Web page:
May 27, 2014
Abortion Polls and Hidden Conservatism
By Bruce Walker
I have written a great deal about the solid conservative majority in America. Most conservatives seem to think that Americans describe themselves as “conservative” when in fact they are not – but polling data on the public policy question of abortion shows that this is not true. In fact, this data strongly suggests what I have long suspected: many Americans decline to call themselves “conservative” when in fact they are conservative. When we grasp the madness and wickedness of leftism, this makes sense. No sane or moral person could ascribe to that that toxic misology.
What do people mean when they call themselves “conservative”? Most polls that dig deeper into the character of this conservatism – i.e., by breaking the broad category of “conservative” into “fiscal” and “social” – relate that more Americans call themselves “fiscal conservative” than “social conservative.”
What issues do “social conservative” respondents care about the most? The litmus-test issue for the last four decades has been abortion. So if “social conservative” is the smaller group of conservatives, and if abortion is the single most important issue to these conservatives, and if my proposition that America is overwhelmingly conservative is false, then an analysis of abortion polling should show that social conservatives are a minority of Americans. But that is not the case at all.
The disjunction in understanding comes when we allow the leftist establishment, which controls the connective tissue of the public mind, to form each question, to interpret each response, and to present as conclusions what pleases its bigotries – a condition of which all conservatives who think must surely be aware. We ought to expect this in polling about abortion, and this is just what we find.
Gallup came out with a poll in late May 2014 that relates that 47% of Americans consider themselves “pro-choice,” while 46% consider themselves “pro-life.” This same poll, however, reveals that Americans have these positions on abortion: 21% think it should always be illegal; 37% think it should be illegal except in a few rare circumstances; 11% believe abortion should be legal most of the time; and 28% believe that it should always be legal.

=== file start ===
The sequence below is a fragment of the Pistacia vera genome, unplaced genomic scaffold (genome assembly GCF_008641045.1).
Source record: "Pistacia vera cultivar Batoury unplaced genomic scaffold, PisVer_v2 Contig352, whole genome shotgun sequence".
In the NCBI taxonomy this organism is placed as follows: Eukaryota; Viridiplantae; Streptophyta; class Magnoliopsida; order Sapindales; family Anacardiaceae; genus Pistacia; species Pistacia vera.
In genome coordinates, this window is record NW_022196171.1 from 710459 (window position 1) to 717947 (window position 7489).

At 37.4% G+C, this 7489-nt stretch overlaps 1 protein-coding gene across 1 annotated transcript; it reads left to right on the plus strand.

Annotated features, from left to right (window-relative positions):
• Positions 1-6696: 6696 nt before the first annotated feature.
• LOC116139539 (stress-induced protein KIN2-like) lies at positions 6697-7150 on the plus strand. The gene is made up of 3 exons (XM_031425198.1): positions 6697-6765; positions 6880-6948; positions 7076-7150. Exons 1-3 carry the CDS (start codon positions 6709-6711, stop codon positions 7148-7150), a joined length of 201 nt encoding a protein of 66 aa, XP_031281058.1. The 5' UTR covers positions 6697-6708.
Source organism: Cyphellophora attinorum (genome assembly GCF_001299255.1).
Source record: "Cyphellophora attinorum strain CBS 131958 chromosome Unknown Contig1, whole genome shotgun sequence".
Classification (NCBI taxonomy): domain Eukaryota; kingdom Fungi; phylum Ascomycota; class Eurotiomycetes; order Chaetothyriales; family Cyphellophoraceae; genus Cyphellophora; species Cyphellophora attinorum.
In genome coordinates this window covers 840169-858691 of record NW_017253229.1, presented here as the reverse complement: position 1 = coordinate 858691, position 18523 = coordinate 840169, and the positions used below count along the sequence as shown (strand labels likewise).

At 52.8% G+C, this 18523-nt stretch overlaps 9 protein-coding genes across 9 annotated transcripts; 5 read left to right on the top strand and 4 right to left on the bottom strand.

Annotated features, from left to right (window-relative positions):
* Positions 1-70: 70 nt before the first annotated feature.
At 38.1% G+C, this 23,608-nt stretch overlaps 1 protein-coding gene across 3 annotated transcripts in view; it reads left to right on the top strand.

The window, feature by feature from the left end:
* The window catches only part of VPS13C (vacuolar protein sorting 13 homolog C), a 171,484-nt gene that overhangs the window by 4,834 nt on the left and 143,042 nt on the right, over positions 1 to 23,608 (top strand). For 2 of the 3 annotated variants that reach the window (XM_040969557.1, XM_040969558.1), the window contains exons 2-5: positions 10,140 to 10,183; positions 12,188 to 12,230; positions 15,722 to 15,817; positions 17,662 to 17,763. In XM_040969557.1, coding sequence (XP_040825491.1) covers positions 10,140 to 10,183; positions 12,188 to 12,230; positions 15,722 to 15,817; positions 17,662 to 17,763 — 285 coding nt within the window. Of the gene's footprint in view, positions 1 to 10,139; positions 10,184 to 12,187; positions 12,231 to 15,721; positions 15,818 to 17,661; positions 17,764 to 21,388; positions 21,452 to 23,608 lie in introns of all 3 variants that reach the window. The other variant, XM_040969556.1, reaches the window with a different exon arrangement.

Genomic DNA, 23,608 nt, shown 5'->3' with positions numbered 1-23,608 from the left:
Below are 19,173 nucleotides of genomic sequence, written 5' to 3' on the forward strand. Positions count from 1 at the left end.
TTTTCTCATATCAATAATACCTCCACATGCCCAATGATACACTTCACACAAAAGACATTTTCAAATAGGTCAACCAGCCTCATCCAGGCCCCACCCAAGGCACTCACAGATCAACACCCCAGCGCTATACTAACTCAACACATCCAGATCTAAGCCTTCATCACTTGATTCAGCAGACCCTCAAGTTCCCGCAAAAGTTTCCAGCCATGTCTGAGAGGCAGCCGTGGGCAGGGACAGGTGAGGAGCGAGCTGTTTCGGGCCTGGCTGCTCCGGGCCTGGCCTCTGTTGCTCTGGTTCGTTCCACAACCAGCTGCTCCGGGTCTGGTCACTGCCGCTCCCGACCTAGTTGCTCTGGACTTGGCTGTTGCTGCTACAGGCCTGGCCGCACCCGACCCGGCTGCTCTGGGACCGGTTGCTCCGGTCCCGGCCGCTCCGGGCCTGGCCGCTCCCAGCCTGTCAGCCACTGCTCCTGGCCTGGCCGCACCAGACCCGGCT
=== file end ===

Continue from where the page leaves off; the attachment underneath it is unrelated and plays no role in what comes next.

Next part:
American criminal law prior to Roe v. Wade, the decision which created the pro-life movement, varied from state to state, but nearly always it allowed abortion in those three special instances that Gallup Poll question considers: rape, incest, and the life of the mother. Texas law, which was tested in Roe v. Wade, allowed abortion in the case of rape. So although only 46% of Americans in that poll call themselves “pro-life,” at least 59% of Americans in that poll are “pro-life.”
Even more interesting, every Gallup Poll shows that Americans overwhelmingly reject “overturning Roe v. Wade,” by 53% to 29% in the last Gallup Poll to ask the question. But the 59% of Americans who oppose abortion except in a few instances support overturning Roe v. Wade, and, in fact, the 11% who do not favor abortion on demand also support overturning Roe v. Wade – or at least dramatically limiting that Supreme Court decision.
Two months earlier, a CNN poll on abortion showed exactly the same breakdown of Americans: 59% of Americans believe that abortion should be either illegal (20%) or legal only in case of rape, in case of incest, or when the life of the mother in danger (39%). Only 27% percent of Americans accept the Democratic Party position of abortion on demand.
Every poll over the last decade shows the same pattern. A CBS poll in July 2013 shows overwhelmingly (61% to 37%) that Americans want more limits on abortion, which is possible only if Roe v. Wade is overturned. NBC/Wall Street Journal in April 2013 showed a huge gap between those who believe that abortion should always be legal (26%) and those who want strict limits or no abortions (52%). Respondents who thought that they were pro-choice are actually pro-life, and those who thought that they supported Roe v. Wade actually oppose the decision.
Even though every single Battleground Poll – twenty-two separate polls in fourteen years – has shown that self-described conservatives are the overwhelming majority of America, the percentage of Americans who are actually conservative may be significantly higher, because the leftist establishment has grossly distorted what the pro-life and social conservative position is on abortion.
How much should abortion matter in counting up conservatives and liberals in America? The left has made abortion its litmus test. Supreme Court nominees, presidential nominees – anyone, really, who wants the left’s support for office – must slavishly adopt the party line on abortion. By the left’s own rhetoric, these abortion polls must matter a great deal. Why, I wonder, are conservatives so reluctant to see how many of their countrymen believe the same things about politics and government that they do?